I am not sure that such an argument would hold water and even if it did, the same argument would be less effective in relation on new technologies designed to provide advanced mobile device management capabilities, such as the soon-to-be-completed OMA SCOMO specification. SCOMO (Software Component Management Object) is the successor to FOTA and is being introduced by the Open Mobile Alliance (OMA). It is intended to enable remote software component management to allow network operators and mobile device manufacturers to deploy, install and execute discrete software components in both the RAM and more importantly the ROM memory post-device sale (note that VisionMobile have recently published a research paper on Mobile Software Management where we discuss SCOMO in detail see our white paper for more info). Whilst FOTA has been very successful in allowing ROM upgrades remotely to the complete ROM image, SCOMO allows discrete component-based updates to the ROM. The killer application of SCOMO is being touted as the ability to update those particularly important and more intrinsic middleware applications resident on a mobile device that are stored in the ROM such as Java and Flash libraries, graphics codecs and libraries and so on.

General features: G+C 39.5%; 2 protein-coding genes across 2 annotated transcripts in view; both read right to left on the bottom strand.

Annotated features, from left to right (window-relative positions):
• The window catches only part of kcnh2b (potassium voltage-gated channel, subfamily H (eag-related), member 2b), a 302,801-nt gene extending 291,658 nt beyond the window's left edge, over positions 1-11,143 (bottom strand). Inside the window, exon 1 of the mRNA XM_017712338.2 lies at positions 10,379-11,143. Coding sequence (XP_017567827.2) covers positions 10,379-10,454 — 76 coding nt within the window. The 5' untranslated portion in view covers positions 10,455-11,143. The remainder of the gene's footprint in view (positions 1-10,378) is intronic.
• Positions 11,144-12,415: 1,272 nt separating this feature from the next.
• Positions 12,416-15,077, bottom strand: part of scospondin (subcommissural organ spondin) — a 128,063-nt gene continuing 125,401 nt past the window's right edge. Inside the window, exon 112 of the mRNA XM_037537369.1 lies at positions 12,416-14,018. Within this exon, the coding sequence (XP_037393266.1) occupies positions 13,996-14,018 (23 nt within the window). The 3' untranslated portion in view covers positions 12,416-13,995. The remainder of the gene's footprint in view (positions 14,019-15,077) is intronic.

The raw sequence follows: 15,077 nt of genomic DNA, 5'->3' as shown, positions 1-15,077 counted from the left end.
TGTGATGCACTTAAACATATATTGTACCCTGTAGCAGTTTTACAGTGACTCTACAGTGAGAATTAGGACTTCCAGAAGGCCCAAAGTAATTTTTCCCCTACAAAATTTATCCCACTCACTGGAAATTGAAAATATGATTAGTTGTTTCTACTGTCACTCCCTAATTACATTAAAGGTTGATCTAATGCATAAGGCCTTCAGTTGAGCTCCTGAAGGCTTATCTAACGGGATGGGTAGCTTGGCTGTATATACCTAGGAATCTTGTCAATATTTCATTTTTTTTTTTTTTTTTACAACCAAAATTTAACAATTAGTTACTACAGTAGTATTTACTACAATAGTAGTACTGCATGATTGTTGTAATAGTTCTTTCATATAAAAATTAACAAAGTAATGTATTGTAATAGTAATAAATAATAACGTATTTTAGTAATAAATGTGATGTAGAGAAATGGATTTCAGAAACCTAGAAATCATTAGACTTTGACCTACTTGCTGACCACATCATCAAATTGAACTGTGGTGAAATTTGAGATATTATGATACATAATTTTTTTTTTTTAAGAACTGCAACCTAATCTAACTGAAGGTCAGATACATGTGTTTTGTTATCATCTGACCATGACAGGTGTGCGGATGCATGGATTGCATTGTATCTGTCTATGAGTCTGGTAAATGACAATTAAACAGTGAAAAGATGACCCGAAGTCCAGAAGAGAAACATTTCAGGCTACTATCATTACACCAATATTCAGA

So what does this mean?
I strongly believe that this is a classic instance of technology transcending business models and licensing frameworks. Whilst it may have been originally envisaged that mobile device manufacturers would only ever need to update source code resident on the RAM and not ROM this is and will not be the case in the future.
Of course there are some mitigations to this issue. For example those User Products that are licensed via the Dual Licensing mechanism will not be subject to these obligations, to the extent that they are licensed under GPLv3 and also under a more commercially friendly license and will of course be precluded from this obligation under the commercial license regime. But not all User Products are dual-licensed.
All in all the moral of this story may be that by legislating to exclude very specific use-cases, you could actually end up precluding technological advancements and improvements on specific sets of software licensed under GPLv3. However perhaps this is considered a small sacrifice in return for adhering to the freedoms that are demanded, and also passed on to others, under the GPLv3, but it remains to be seen if commercial entities deploying free and open source software will be prepared to move to GPLv3 and accept these obligations.